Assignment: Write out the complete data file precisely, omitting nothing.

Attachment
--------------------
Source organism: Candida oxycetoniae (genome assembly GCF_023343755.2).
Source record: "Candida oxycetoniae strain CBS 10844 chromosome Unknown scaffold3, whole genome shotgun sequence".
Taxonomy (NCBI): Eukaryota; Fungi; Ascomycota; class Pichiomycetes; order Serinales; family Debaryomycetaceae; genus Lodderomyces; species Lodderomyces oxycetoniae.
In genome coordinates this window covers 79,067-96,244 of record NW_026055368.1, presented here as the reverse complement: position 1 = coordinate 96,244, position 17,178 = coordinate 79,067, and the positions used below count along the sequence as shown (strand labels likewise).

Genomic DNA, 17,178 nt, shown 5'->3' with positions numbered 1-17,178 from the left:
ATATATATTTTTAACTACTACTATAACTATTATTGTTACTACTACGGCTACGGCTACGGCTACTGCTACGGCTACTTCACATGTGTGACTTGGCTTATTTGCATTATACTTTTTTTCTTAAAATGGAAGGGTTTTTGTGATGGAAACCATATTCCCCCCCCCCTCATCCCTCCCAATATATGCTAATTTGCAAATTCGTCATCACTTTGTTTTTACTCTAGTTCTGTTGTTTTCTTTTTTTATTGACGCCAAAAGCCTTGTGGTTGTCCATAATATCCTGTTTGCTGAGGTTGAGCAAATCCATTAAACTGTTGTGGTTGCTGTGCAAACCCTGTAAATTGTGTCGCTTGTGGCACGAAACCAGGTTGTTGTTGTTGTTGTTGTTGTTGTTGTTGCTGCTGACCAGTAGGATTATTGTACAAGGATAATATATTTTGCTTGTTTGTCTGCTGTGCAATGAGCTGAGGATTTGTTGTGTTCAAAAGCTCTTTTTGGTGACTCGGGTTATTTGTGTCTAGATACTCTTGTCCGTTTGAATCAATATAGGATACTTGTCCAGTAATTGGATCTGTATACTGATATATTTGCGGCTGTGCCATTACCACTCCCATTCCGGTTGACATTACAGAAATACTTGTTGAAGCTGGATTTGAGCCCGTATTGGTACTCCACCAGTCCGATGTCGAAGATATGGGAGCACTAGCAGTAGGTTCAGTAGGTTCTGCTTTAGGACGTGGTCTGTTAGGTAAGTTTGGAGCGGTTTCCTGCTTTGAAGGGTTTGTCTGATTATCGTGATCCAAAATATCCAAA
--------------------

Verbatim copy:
Source organism: Candida oxycetoniae (genome assembly GCF_023343755.2).
Source record: "Candida oxycetoniae strain CBS 10844 chromosome Unknown scaffold3, whole genome shotgun sequence".
Taxonomy (NCBI): Eukaryota; Fungi; Ascomycota; class Pichiomycetes; order Serinales; family Debaryomycetaceae; genus Lodderomyces; species Lodderomyces oxycetoniae.
In genome coordinates this window covers 79,067-96,244 of record NW_026055368.1, presented here as the reverse complement: position 1 = coordinate 96,244, position 17,178 = coordinate 79,067, and the positions used below count along the sequence as shown (strand labels likewise).

Genomic DNA, 17,178 nt, shown 5'->3' with positions numbered 1-17,178 from the left:
ATATATATTTTTAACTACTACTATAACTATTATTGTTACTACTACGGCTACGGCTACGGCTACTGCTACGGCTACTTCACATGTGTGACTTGGCTTATTTGCATTATACTTTTTTTCTTAAAATGGAAGGGTTTTTGTGATGGAAACCATATTCCCCCCCCCCTCATCCCTCCCAATATATGCTAATTTGCAAATTCGTCATCACTTTGTTTTTACTCTAGTTCTGTTGTTTTCTTTTTTTATTGACGCCAAAAGCCTTGTGGTTGTCCATAATATCCTGTTTGCTGAGGTTGAGCAAATCCATTAAACTGTTGTGGTTGCTGTGCAAACCCTGTAAATTGTGTCGCTTGTGGCACGAAACCAGGTTGTTGTTGTTGTTGTTGTTGTTGTTGTTGCTGCTGACCAGTAGGATTATTGTACAAGGATAATATATTTTGCTTGTTTGTCTGCTGTGCAATGAGCTGAGGATTTGTTGTGTTCAAAAGCTCTTTTTGGTGACTCGGGTTATTTGTGTCTAGATACTCTTGTCCGTTTGAATCAATATAGGATACTTGTCCAGTAATTGGATCTGTATACTGATATATTTGCGGCTGTGCCATTACCACTCCCATTCCGGTTGACATTACAGAAATACTTGTTGAAGCTGGATTTGAGCCCGTATTGGTACTCCACCAGTCCGATGTCGAAGATATGGGAGCACTAGCAGTAGGTTCAGTAGGTTCTGCTTTAGGACGTGGTCTGTTAGGTAAGTTTGGAGCGGTTTCCTGCTTTGAAGGGTTTGTCTGATTATCGTGATCCAAAATATCCAAA